Did you know that the more talk that goes on at home, the better a toddler’s vocabulary will be? Sounds pretty logical, right? But I’m not only talking about when they’re little. Research tells us that the more a child is surrounded by language, the better the toddler’s vocabulary is both at 3 years, and 9 years of age! So the solution to helping your child grow up with great language skills? Talk more!
But let’s talk about the different types of talk. Two techniques that are always recommended by speech pathologists are ‘self talk’ and ‘parallel talk’.
Self talk simply means talking about what you’re doing while your little one is watching you.
Examples: “I want blue play-doh”. “I’m rolling the play-doh”. “Now I’m cutting”. “It’s a star!” “Squash the star!” “Rolling it…. rolling it….”. “I’m making a snowman”.
Parallel talk is talking about what your child is seeing or doing.
Examples: “You’ve got green play-doh”. “You’re rolling it”. “Cutting the play-doh”. “It’s a teddy!” “Squash the teddy!” “Rolling the play-doh again”. “You’re making a dog”.
Of course, you can switch between self and parallel talk constantly as you play, talking about whatever your child is most interested in at the time. If your toddler isn’t really talking yet, using these techniques might feel a little strange to some people – like you’re talking to yourself. That’s ok! Keep using these techniques and it won’t be very long before your child starts talking back to you (in a good way, that is).
Make sure you leave lots of gaps in what you say to allow opportunities for your child to chime in, even if it’s just with a smile, giggle, some babble, or part of a word. Reward these communication attempts by smiling or repeating back what they said, because what they’re doing is having a conversation with you! They just may not be using real words to do it yet. You don’t want to be keeping a running commentary as if you’re at a horse race because your child will never get a chance to take part in the conversation. Do the same if your child is saying some words. Leave gaps for them to comment, reward any communication with smiles and then expand on what they said. For example:
You: “Building a tower”.
You: “That’s right, a tower! Up, up, up!”
Lots of parents use self and parallel talk often without even thinking about it, but it can be helpful to stop and think about HOW and WHAT you’re saying.
- Follow your child’s lead in the activity. Talk about what they are looking at and interested in, whether that is what they’re doing, what you’re doing, or something outside the window. In real life the above example might go like this: “You’ve got green play-doh. I want….blue! We’re rolling the play-doh; roll, roll, roll. You’re cutting. It’s a teddy! I made a star. Squash the teddy and the star! Rolling play-doh… – Look, a plane! You see a plane. Up, up, up in the sky. Hello, plane!”
- Get down at your child’s level so you can make eye contact easily. Take part in the activity they’re interested in rather than sitting back and watching them play.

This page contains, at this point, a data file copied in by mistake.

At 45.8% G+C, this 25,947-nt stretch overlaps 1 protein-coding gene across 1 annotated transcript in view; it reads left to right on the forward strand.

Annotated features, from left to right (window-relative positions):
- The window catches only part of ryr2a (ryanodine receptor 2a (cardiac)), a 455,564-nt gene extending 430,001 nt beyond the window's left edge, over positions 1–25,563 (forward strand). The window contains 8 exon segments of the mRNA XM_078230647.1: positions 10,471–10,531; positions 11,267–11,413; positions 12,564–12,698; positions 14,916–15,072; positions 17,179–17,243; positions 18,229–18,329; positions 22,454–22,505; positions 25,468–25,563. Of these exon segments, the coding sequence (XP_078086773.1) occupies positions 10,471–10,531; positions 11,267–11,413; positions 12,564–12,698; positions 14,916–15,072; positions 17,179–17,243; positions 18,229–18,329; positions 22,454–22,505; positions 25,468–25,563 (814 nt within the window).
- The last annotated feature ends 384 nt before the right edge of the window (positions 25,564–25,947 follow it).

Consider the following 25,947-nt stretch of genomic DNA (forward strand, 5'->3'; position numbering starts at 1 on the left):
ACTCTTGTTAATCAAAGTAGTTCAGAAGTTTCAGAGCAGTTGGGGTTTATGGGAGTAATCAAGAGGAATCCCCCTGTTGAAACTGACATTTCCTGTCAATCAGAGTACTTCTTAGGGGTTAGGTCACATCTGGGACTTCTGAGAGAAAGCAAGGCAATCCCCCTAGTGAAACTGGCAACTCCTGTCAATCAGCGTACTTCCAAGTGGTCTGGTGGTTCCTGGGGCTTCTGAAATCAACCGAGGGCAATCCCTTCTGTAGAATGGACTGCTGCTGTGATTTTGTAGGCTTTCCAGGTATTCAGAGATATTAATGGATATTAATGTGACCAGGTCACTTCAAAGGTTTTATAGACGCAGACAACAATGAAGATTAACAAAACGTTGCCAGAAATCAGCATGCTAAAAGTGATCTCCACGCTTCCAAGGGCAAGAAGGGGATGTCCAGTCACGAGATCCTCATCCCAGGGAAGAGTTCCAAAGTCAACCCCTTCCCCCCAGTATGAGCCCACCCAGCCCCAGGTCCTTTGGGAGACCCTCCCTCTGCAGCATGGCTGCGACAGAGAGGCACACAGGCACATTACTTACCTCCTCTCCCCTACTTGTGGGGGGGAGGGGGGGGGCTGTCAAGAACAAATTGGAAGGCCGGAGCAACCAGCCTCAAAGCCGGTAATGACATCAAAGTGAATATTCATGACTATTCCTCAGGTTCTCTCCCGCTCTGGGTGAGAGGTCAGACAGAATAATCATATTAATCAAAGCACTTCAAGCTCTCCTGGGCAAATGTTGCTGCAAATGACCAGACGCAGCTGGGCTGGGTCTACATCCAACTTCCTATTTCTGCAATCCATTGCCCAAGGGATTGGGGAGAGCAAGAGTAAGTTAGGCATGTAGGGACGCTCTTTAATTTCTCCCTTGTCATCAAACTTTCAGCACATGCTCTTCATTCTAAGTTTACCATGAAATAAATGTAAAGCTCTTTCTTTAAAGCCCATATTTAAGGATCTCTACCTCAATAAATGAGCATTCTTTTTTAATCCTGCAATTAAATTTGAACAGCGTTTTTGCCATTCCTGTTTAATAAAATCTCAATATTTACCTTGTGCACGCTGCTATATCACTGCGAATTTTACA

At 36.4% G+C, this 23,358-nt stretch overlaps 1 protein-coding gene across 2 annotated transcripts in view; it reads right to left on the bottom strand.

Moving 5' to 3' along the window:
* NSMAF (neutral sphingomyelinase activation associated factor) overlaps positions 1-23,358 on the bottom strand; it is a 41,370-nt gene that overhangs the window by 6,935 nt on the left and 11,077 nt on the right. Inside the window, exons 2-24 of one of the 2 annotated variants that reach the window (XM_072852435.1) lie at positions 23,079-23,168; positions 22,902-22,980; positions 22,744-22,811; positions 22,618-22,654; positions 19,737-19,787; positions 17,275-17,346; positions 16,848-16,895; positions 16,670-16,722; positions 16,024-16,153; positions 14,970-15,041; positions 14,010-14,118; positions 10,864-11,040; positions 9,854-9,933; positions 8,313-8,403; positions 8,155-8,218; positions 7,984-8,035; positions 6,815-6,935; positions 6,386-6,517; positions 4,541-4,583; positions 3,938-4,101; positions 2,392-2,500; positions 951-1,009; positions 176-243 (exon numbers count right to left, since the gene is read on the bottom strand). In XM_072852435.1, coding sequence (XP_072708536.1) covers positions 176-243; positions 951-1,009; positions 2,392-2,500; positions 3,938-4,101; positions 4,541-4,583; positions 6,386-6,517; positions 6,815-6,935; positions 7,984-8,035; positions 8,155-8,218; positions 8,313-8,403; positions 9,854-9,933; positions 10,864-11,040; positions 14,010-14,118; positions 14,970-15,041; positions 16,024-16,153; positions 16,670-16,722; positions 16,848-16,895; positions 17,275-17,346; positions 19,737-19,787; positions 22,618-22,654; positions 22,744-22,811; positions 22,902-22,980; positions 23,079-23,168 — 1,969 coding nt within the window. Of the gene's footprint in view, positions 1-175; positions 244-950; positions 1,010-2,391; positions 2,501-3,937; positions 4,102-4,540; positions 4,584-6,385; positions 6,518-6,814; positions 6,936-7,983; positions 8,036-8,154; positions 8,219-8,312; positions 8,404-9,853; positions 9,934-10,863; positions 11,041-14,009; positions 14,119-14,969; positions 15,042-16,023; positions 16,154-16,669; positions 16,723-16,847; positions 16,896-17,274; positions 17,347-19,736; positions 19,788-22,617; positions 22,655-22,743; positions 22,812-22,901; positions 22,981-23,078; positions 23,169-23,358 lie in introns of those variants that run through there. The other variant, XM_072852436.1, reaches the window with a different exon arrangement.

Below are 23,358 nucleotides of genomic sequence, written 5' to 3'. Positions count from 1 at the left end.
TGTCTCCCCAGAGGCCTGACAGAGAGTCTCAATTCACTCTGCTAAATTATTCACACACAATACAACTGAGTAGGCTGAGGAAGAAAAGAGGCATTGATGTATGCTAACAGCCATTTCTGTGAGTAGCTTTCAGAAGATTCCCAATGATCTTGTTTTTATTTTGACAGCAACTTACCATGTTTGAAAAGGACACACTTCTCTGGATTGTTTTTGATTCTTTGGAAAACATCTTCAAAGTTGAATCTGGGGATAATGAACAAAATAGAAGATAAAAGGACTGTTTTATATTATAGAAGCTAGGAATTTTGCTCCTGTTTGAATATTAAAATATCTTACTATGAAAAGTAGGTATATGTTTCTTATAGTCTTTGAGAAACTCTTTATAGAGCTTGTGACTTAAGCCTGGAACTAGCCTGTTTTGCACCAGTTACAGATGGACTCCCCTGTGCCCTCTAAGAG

- Match + 1: Try to use roughly the same amount of words in your sentences as your child uses then add one more. So if your child uses mainly single words, try to use mainly two word phrases (e.g. I’m cutting. A star! Roll it). If they are putting two words together most of the time, use three words in your sentence. This keeps things at a level they feel comfortable with but also continues to push their language skills forward. Your child is more likely to copy your words if you use similar length phrases to what they can already do than if you use very long sentences. Don’t get hung up on counting words! Just keep things roughly as short and simple as what your child says.
- Try to use simple nouns (names of things) and verbs (action words) when you’re using self and parallel talk. As children learn language they typically learn the names of objects first (e.g. milk, apple), followed by the words for actions (e.g. pour, drink, cut, eat). Then they start to learn words for basic locations (in, out, up, down), size (big, small), and quantities or qualities (one, more, all gone, yummy, yucky, hot).
Notice that in the above examples there are no questions, such as “What are you doing?” or “What’s that?” Self and parallel talk are all about providing your child with the language they could be using as they play to help build their vocabulary. It’s not about testing their knowledge. If you ask “What’s that?” your child will either tell you what the thing is, in which case they haven’t gained any extra knowledge about it, or they won’t know the name of it and so won’t be able to respond. In the second instance you could then just tell them what the thing is, but I often find by that stage the child has lost interest in the interaction.
Try to turn that question into a comment, so instead of “What’s that?”, say “It’s a star!”. Instead of “What are you doing?”, say “You’re cutting”. This keeps the interaction positive and more free flowing. Remember, those moments of shared interaction not only are a foundation for language development over time but help to build a beautiful relationship with your little one.